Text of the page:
The classroom is a place for learning, and learning requires a respectful and appropriate environment. While traditional classrooms often require that students fully listen and participate in class by logging off of Facebook, Twitter, email, chat, and any other part of the Internet that is not part of a required class activity, I’m interested in remixing this policy as we are working toward a queered classroom space. That being said, the students and instructor will work together during the first week of class to develop a policy for electronics usage in class. How can we work with one another to devise a way that cell phones, computers, and other electronics can be used in this class to support learning? In the spirit of a queered course, students should listen, engage, and appreciate an atmosphere of diversity and open discussion. Class discussion must be respectful; whenever students speak, they should be considerate of other students’ feelings, use appropriate language, and make their points without being combative or confrontational. Students should not use discriminatory language regarding their fellow students’ gender, sexual orientation, race, color, religion, national origin, age, or anything else. Students should listen to one another, ask questions, and explain their disagreements without attacking others.
Attendance in this class is mandatory. I realize, however, that sickness or emergencies can occur; should you need to miss class, please be sure to contact me, preferably beforehand, to discuss what might be done to assist you with getting on track. Students may miss 5 class sessions without penalty to their grade; missing more classes can put the student in jeopardy of not passing the course. In addition, late arrivals and early departures are also to be avoided. A late arrival means arriving to class 10 minutes (or more) late and an early departure refers to leaving class 10 minutes (or more) early. Two late arrivals or 2 early departures will constitute 1 absence.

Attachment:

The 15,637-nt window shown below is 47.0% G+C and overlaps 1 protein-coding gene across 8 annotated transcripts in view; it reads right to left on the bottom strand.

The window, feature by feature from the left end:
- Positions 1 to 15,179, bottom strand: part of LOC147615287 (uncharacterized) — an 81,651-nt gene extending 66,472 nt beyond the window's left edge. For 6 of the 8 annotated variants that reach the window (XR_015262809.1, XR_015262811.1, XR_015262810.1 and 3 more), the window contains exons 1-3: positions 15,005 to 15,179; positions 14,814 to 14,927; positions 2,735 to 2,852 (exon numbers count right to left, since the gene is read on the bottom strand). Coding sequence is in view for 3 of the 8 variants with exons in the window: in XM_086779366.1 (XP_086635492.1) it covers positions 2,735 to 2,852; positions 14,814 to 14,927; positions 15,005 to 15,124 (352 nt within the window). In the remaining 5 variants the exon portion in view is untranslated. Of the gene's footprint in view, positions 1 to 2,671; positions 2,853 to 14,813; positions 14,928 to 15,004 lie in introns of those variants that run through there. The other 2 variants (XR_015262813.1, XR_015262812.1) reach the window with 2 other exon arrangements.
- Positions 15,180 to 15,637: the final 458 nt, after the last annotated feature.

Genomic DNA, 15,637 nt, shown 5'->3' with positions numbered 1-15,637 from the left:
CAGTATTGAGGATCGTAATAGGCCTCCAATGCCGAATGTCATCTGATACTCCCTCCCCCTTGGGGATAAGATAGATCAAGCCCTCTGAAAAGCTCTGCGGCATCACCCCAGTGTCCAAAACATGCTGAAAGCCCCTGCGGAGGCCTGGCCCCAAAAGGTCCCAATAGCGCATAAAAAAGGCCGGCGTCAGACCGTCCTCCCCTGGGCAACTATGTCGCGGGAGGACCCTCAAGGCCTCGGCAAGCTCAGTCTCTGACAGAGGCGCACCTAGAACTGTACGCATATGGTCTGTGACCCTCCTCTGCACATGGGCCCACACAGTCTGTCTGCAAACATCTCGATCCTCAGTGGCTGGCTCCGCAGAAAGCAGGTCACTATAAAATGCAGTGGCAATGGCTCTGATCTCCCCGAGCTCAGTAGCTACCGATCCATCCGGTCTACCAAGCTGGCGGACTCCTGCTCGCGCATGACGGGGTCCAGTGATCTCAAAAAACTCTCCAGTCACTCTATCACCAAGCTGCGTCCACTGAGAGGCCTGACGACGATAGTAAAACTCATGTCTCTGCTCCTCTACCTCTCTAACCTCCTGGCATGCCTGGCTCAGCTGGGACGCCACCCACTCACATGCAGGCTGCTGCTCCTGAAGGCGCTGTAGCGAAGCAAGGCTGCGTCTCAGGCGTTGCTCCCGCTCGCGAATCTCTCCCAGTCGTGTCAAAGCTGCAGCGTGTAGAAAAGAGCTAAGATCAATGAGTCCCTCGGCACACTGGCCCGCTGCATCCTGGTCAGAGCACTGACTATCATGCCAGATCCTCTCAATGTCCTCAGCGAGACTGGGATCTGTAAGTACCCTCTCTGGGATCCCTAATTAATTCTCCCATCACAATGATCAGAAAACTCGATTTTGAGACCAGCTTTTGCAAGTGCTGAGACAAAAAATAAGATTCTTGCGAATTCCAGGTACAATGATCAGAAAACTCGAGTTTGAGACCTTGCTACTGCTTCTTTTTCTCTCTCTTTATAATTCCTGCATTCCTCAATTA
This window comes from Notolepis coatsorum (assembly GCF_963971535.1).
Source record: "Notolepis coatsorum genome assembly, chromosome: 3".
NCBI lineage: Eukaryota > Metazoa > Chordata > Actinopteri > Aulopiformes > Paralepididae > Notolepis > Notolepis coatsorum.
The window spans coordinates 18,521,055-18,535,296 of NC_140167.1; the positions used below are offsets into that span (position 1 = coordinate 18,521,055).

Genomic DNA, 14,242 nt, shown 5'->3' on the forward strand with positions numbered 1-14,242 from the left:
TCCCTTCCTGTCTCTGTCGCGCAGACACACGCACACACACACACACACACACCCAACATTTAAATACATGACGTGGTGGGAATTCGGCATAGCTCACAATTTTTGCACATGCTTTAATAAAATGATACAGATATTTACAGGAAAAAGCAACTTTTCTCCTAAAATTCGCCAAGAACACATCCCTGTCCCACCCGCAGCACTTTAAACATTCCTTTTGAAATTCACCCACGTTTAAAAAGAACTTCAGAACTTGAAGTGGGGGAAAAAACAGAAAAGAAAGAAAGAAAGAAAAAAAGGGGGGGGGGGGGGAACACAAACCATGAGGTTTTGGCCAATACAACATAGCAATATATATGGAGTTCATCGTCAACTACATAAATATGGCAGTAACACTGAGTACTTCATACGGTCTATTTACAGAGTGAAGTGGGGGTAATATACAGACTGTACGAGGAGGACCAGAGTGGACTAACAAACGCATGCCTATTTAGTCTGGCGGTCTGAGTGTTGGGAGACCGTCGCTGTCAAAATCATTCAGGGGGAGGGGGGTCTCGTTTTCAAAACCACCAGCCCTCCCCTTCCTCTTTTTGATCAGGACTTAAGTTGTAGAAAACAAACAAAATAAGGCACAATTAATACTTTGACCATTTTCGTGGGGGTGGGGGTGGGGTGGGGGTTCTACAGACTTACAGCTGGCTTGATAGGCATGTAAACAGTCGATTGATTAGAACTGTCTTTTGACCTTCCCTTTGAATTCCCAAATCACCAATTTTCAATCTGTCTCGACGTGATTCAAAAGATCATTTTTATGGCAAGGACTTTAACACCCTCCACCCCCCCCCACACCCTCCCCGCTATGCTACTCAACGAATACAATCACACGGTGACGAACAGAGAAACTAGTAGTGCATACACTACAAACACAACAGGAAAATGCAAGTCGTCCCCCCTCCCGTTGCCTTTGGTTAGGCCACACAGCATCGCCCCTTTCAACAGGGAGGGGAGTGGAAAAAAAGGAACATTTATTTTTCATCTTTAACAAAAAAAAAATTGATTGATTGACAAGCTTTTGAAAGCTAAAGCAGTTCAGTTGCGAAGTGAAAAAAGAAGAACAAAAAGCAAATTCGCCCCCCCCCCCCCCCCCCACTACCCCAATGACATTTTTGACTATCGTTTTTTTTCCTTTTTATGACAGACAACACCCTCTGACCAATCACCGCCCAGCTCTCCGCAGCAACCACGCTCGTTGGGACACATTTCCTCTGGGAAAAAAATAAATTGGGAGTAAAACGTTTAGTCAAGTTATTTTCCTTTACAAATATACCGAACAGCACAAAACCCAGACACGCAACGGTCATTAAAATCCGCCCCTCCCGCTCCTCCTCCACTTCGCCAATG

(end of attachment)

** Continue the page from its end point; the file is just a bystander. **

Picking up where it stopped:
My general policy is that I do not accept late work. However, to queer this policy, I’m making room for students to decide on a way to make up for what was missed. For example, if a paper is turned in late a student would like to make up the deducted points, they should plan to propose a way to compensate for what was missed (for example, attending an event, completing a short project or writing assignment, giving a brief in-class presentation, etc.). That being said, if you have to submit any late work, then I encourage you to touch base with me about the reason for the lateness. This must be done before the due date or the date prior to the due date. At that time, we can discuss a way to make up the work.